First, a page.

SEO Miniature painting, toy models, figurine, heroforge, Dnd miniatures, how to paint miniatures, dungeons and dragons, reaper miniatures, dungeons and dragons character generator, sheet, mini figures, fantasy miniatures. GAMES WORKSHOP, gameworkshop, citadel paints, war games, games, boardgames, high elve, shapeways

Nicholas took his already expert-level experience in painting Warhammer and Reaper miniature figurines to the next level by creating his own figures with 3D printing. On his blog he explains:

“Concept-wise there’s nothing particularly original here. Games Workshop have been starving me of High Elves recently (at the moment it’s starting to look doubtful they’ll ever return, but I live in hope) so I decided to make my own. As I usually do when I sculpt something, I spent a while with a pencil and paper sketching various designs for armour and so on. I rejected a few designs that I thought looked cool on the grounds that they probably wouldn’t print very well or look good when painted.”

SEO Miniature painting, toy models, figurine, heroforge, Dnd miniatures, how to paint miniatures, dungeons and dragons, reaper miniatures, dungeons and dragons character generator, sheet, mini figures, fantasy miniatures. GAMES WORKSHOP, gameworkshop, citadel paints, war games, games, boardgames, high elve,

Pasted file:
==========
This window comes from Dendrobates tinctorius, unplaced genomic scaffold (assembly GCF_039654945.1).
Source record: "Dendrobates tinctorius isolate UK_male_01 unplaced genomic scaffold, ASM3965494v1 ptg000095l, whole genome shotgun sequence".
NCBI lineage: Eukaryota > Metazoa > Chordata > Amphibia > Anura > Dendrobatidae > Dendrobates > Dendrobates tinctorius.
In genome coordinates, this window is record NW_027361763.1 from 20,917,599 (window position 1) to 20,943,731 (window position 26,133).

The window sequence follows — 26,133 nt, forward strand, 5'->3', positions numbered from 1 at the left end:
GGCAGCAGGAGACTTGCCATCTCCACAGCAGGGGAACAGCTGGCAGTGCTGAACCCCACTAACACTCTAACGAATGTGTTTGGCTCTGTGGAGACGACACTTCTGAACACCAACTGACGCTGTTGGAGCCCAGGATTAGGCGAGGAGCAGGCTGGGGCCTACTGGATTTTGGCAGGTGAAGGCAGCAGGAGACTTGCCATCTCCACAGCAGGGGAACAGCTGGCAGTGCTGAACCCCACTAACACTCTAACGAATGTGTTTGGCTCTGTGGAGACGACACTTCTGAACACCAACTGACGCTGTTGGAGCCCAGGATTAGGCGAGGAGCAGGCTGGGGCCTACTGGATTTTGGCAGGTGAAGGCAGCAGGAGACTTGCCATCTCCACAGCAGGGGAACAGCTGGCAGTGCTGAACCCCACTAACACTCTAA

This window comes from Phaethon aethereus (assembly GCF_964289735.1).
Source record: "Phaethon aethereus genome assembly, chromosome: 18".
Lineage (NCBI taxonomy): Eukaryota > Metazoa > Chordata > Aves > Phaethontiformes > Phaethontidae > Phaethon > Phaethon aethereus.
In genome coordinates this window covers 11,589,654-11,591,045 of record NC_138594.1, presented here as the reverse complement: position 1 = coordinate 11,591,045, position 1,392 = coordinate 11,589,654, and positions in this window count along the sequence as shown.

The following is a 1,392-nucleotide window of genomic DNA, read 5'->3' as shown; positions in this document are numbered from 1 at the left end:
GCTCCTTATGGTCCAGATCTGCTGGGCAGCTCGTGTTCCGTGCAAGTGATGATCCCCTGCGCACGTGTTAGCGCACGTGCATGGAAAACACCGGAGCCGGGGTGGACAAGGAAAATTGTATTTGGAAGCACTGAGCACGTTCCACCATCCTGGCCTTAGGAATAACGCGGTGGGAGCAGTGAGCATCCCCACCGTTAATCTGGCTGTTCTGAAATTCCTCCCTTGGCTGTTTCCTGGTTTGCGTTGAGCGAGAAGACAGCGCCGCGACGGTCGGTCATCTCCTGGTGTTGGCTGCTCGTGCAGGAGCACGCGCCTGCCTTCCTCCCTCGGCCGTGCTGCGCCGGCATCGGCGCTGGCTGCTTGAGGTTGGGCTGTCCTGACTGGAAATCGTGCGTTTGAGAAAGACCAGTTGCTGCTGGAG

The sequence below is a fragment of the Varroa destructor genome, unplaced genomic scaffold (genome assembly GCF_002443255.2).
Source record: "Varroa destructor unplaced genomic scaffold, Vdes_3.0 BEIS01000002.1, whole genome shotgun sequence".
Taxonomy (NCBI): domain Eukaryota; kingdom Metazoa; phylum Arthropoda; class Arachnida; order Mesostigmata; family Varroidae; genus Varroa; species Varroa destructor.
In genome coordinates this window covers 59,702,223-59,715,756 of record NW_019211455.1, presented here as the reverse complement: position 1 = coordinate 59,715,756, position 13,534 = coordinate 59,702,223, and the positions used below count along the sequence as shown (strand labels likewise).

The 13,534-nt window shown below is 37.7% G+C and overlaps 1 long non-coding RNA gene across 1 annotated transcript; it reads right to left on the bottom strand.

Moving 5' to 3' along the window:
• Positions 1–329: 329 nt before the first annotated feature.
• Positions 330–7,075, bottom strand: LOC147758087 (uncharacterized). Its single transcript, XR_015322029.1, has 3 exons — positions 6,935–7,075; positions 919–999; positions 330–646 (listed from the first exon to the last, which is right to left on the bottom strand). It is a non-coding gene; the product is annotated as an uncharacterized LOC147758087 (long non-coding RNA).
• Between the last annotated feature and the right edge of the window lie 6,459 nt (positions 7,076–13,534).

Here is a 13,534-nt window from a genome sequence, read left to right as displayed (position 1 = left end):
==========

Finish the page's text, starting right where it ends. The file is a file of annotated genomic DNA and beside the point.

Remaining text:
To start the design, Nicholas blocked out the character with simple shapes in (free software) Blender. We strongly recommend emulating his process here because he kept the overall model at the same level of finish throughout his process. This allows him to make good judgements as he improves the model through iterations, working from the most general forms to the most finely detailed.

“I roughed out the proportions in Blender and spent a fair bit of time viewing the model from every angle until I was happy that the anatomy wasn’t too awful. I then went back and refined each element, and made decisions about how the hair and the cloak would flow.”

Black High Definition Acrylate BHDA Shapeways Hereforge, Garth Nicholas Dragon Maiden

Afterwards, Nicholas describes how he took the smooth finish of BHDA and made it glow with simple paints (check out his blog for more awesome expert painting tips).

“I elected to go with non-metallic metal when painting as there are some interesting shapes and I wanted to explore the reflections. For the steel parts I used my tried and tested method of highlighting with cyan and shading with red added to the mix.

“Overall I am quite pleased with how the miniature has turned out for a first effort at this scale and I’ve learnt a lot that will hopefully lead to better results in the future.”